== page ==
Lutherville resident Ann Gearhart can only guess that SpiritSong, her beloved 48-pound pooch, is about 10 years old now.
Nine years ago, when she adopted the lanky mixed-breed hound with the soulful brown eyes from the Baltimore County animal shelter, she knew little about her.
The homeless creatures with no names who arrive at an shelter seldom come with a story, said Gearhart, who has been director of humane education for the Hampden-based Snyder Foundation for Animals for 19 years.
"They reveal only that they are alone, disoriented and often fearful," she said.
The Snyder Foundation, established in 1898 by Benjamin Snyder, promotes the humane treatment of animals through education and philanthropic support.
During the past 19 years, the foundation has awarded more than $2.65 million to 98 Maryland humane organizations in 21 counties, and has invested more than $3.16 million in education of humane, character and environmental topics for students.
The foundation also has invested more than $1.5 million in low-cost spay-neuter programs for pets of lower-income families.
Partners in education
Gearhart is involved in the presentation of some 40 educational programs offered by Snyder. The classes focus on everything from animal safety, bite prevention and how to prevent animal cruelty, to learning about service dogs, bats, sharks, reptiles and the Chesapeake Bay watershed.
She usually takes SpiritSong along on her speaking engagements.
Spirit is a certified "education assistance" dog. When she is on duty with Gearhart during lectures and classes, she wears a blue vest with white lettering indicating she is a graduate of Dogs, Ears and Paws, the Sykesville-based state facility that trains assistance dogs for various purposes.
Gearhart and Spirit have presented programs at senior centers and at Timonium, Sparks, Hampton and Riderwood elementary schools, as well as Sacred Heart and St. Jospeh's schools, and the Woodbrook Early Learning Center.
"She consistently provide curriculum based instruction that is fresh, interesting, appropriate and current," said Loch Raven Academy teacher Julie Wadsworth.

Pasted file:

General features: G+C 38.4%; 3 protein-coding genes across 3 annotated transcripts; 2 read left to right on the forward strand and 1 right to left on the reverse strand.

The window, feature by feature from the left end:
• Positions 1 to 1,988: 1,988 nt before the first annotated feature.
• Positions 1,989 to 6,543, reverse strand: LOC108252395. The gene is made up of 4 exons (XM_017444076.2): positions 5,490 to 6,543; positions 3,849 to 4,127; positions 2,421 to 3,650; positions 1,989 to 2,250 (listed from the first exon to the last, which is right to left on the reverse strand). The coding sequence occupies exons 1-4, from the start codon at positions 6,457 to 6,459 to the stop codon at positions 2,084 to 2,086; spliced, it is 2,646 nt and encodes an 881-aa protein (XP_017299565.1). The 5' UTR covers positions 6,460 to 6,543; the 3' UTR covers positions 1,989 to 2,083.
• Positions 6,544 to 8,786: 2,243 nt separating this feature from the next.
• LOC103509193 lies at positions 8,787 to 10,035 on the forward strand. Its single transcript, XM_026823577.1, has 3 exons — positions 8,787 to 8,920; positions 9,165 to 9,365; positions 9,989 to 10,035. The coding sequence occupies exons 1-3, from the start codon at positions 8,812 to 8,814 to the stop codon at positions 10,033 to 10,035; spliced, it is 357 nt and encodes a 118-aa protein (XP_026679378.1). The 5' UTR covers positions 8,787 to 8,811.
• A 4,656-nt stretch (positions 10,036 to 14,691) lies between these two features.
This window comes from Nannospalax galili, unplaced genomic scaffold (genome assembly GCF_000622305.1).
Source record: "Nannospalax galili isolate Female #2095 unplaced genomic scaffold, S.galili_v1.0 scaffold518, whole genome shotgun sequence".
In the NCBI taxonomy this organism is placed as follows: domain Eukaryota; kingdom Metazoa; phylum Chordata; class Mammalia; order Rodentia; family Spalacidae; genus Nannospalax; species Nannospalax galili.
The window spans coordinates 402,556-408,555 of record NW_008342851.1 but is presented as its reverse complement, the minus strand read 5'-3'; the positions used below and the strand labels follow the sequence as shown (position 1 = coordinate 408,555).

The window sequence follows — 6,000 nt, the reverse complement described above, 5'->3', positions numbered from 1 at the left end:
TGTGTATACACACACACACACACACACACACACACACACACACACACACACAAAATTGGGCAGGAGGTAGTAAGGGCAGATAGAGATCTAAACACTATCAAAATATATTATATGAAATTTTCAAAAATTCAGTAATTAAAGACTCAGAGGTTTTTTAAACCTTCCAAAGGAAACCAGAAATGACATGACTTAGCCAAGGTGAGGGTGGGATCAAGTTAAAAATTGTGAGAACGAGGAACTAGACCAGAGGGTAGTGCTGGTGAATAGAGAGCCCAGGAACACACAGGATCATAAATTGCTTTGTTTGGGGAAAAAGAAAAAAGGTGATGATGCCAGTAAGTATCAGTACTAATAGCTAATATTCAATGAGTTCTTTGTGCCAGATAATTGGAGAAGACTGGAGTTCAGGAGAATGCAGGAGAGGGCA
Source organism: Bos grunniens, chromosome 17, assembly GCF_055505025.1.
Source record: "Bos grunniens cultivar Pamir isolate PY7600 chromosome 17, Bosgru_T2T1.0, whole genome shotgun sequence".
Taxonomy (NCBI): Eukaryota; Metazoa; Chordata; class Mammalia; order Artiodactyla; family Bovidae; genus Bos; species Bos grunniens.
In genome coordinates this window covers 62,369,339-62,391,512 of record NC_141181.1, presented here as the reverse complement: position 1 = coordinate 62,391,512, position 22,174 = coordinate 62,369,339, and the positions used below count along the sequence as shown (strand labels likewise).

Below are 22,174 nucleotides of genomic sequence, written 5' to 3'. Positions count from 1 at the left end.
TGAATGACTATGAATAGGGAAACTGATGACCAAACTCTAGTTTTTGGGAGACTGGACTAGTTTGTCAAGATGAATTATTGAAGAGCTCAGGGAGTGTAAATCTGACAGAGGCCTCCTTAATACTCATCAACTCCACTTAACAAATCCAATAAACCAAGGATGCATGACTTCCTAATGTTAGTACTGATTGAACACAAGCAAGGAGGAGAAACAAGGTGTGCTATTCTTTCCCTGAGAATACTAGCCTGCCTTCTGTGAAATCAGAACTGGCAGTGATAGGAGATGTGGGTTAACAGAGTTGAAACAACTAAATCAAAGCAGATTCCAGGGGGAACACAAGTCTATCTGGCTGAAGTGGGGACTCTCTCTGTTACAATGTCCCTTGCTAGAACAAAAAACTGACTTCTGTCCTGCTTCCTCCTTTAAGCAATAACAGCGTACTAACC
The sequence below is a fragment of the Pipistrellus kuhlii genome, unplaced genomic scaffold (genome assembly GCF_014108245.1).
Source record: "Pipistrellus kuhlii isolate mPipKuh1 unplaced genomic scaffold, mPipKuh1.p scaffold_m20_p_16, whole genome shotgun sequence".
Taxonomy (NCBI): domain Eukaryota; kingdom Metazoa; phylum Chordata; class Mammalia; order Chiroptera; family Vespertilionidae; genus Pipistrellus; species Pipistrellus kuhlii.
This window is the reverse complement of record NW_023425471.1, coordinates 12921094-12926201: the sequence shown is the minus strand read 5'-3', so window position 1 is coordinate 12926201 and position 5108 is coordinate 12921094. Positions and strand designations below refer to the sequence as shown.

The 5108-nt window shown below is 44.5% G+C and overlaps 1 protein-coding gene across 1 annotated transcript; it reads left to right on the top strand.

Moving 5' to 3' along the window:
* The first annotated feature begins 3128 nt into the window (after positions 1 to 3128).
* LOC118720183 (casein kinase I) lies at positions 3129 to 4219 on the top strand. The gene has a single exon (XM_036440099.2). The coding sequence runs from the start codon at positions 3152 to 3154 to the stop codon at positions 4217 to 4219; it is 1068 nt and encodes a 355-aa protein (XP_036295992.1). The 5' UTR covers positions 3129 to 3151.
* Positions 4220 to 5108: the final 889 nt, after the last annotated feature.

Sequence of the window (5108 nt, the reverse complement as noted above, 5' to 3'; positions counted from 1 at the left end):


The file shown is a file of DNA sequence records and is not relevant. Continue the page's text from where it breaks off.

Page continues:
When Spirit is not at work, so to speak, "she's a very proud Luthervillian, who prances and dances on the streets on downtown Lutherville," Gearhart. She's considered a celebrity in some places, including the Dunes Hotel in Ocean City.
But when Spirit is working, she remains absolutely still, which is reassuring to some people, especially children, who can be afraid of dogs. Gearhart recalls one time when Spirit saw a stuffed monkey similar to one of her toys at home and just fixated on it. But she didn't move, Gearhart said.
"We are both very serious about our work," she said.
Spirit helps Gearhart explain how assistance dogs can be depended upon to be well behaved; how a dog's body language conveys nonverbal messages; what "endangered species" are and how dogs and cats are not among them; and how important it is to clean up dog poop to avoid polluting the bay — Spirit refrains from presenting a case in point, Gearhart said.
Otherwise, "she prevents things from becoming abstract," said Gearhart.
In the classroom, Spirit's soulful, doleful presence makes the topic of animal abuse all too real.
An expert on the link between animal abuse and crimes against people, Gearhart knows that a child or adult who inflicts pain and suffering on an animal can easily move on to domestic abuse and cruelty to human beings. The community that tolerates animal abuse is equally unhealthy, she said.